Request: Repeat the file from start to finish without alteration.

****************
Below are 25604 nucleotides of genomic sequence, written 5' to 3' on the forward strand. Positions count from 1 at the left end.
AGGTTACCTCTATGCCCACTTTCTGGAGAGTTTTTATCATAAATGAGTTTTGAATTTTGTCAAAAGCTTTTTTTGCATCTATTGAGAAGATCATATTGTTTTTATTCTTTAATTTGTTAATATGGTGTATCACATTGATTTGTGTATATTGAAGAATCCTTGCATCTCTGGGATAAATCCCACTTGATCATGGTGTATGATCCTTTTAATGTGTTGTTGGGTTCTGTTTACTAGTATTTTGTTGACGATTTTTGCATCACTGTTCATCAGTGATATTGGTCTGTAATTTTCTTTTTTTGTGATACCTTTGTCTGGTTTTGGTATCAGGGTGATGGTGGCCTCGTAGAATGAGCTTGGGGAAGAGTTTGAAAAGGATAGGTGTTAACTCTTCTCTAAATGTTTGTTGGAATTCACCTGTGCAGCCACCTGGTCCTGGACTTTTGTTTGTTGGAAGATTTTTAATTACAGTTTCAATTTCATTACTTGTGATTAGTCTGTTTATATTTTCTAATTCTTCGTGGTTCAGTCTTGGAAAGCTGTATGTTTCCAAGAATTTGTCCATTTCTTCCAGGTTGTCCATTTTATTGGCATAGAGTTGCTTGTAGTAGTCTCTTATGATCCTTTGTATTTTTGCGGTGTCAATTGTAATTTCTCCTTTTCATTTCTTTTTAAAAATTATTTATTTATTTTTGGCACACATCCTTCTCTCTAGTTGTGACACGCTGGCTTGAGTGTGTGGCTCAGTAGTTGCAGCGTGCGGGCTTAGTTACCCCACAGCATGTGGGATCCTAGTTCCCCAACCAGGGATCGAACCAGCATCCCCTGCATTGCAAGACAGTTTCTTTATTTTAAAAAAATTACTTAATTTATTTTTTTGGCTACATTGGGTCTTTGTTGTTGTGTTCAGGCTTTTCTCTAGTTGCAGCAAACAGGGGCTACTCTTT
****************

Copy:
Below are 25604 nucleotides of genomic sequence, written 5' to 3' on the forward strand. Positions count from 1 at the left end.
AGGTTACCTCTATGCCCACTTTCTGGAGAGTTTTTATCATAAATGAGTTTTGAATTTTGTCAAAAGCTTTTTTTGCATCTATTGAGAAGATCATATTGTTTTTATTCTTTAATTTGTTAATATGGTGTATCACATTGATTTGTGTATATTGAAGAATCCTTGCATCTCTGGGATAAATCCCACTTGATCATGGTGTATGATCCTTTTAATGTGTTGTTGGGTTCTGTTTACTAGTATTTTGTTGACGATTTTTGCATCACTGTTCATCAGTGATATTGGTCTGTAATTTTCTTTTTTTGTGATACCTTTGTCTGGTTTTGGTATCAGGGTGATGGTGGCCTCGTAGAATGAGCTTGGGGAAGAGTTTGAAAAGGATAGGTGTTAACTCTTCTCTAAATGTTTGTTGGAATTCACCTGTGCAGCCACCTGGTCCTGGACTTTTGTTTGTTGGAAGATTTTTAATTACAGTTTCAATTTCATTACTTGTGATTAGTCTGTTTATATTTTCTAATTCTTCGTGGTTCAGTCTTGGAAAGCTGTATGTTTCCAAGAATTTGTCCATTTCTTCCAGGTTGTCCATTTTATTGGCATAGAGTTGCTTGTAGTAGTCTCTTATGATCCTTTGTATTTTTGCGGTGTCAATTGTAATTTCTCCTTTTCATTTCTTTTTAAAAATTATTTATTTATTTTTGGCACACATCCTTCTCTCTAGTTGTGACACGCTGGCTTGAGTGTGTGGCTCAGTAGTTGCAGCGTGCGGGCTTAGTTACCCCACAGCATGTGGGATCCTAGTTCCCCAACCAGGGATCGAACCAGCATCCCCTGCATTGCAAGACAGTTTCTTTATTTTAAAAAAATTACTTAATTTATTTTTTTGGCTACATTGGGTCTTTGTTGTTGTGTTCAGGCTTTTCTCTAGTTGCAGCAAACAGGGGCTACTCTTT